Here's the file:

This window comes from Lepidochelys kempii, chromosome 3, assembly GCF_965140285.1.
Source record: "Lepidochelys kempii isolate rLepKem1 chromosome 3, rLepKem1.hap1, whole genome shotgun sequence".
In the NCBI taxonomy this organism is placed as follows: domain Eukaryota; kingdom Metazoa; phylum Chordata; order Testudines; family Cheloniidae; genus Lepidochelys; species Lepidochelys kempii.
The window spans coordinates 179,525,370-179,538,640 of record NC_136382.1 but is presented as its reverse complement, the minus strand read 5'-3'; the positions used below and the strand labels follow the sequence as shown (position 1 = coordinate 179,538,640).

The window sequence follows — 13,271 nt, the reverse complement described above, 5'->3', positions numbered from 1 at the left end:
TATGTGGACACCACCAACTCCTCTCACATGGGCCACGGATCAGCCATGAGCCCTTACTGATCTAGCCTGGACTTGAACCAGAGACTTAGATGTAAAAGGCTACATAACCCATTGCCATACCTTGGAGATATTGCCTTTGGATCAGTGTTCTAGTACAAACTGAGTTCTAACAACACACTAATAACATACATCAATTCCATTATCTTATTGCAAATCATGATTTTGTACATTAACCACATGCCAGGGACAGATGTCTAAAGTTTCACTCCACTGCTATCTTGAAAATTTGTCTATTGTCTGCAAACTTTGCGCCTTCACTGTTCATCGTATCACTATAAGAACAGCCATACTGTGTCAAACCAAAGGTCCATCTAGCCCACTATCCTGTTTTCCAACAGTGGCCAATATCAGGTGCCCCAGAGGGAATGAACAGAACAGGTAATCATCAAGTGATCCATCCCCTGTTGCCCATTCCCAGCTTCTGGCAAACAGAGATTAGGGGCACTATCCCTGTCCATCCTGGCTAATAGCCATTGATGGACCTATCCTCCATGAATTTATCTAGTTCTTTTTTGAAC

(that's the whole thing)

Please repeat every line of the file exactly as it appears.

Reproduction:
This window comes from Lepidochelys kempii, chromosome 3, assembly GCF_965140285.1.
Source record: "Lepidochelys kempii isolate rLepKem1 chromosome 3, rLepKem1.hap1, whole genome shotgun sequence".
In the NCBI taxonomy this organism is placed as follows: domain Eukaryota; kingdom Metazoa; phylum Chordata; order Testudines; family Cheloniidae; genus Lepidochelys; species Lepidochelys kempii.
The window spans coordinates 179,525,370-179,538,640 of record NC_136382.1 but is presented as its reverse complement, the minus strand read 5'-3'; the positions used below and the strand labels follow the sequence as shown (position 1 = coordinate 179,538,640).

The window sequence follows — 13,271 nt, the reverse complement described above, 5'->3', positions numbered from 1 at the left end:
TATGTGGACACCACCAACTCCTCTCACATGGGCCACGGATCAGCCATGAGCCCTTACTGATCTAGCCTGGACTTGAACCAGAGACTTAGATGTAAAAGGCTACATAACCCATTGCCATACCTTGGAGATATTGCCTTTGGATCAGTGTTCTAGTACAAACTGAGTTCTAACAACACACTAATAACATACATCAATTCCATTATCTTATTGCAAATCATGATTTTGTACATTAACCACATGCCAGGGACAGATGTCTAAAGTTTCACTCCACTGCTATCTTGAAAATTTGTCTATTGTCTGCAAACTTTGCGCCTTCACTGTTCATCGTATCACTATAAGAACAGCCATACTGTGTCAAACCAAAGGTCCATCTAGCCCACTATCCTGTTTTCCAACAGTGGCCAATATCAGGTGCCCCAGAGGGAATGAACAGAACAGGTAATCATCAAGTGATCCATCCCCTGTTGCCCATTCCCAGCTTCTGGCAAACAGAGATTAGGGGCACTATCCCTGTCCATCCTGGCTAATAGCCATTGATGGACCTATCCTCCATGAATTTATCTAGTTCTTTTTTGAAC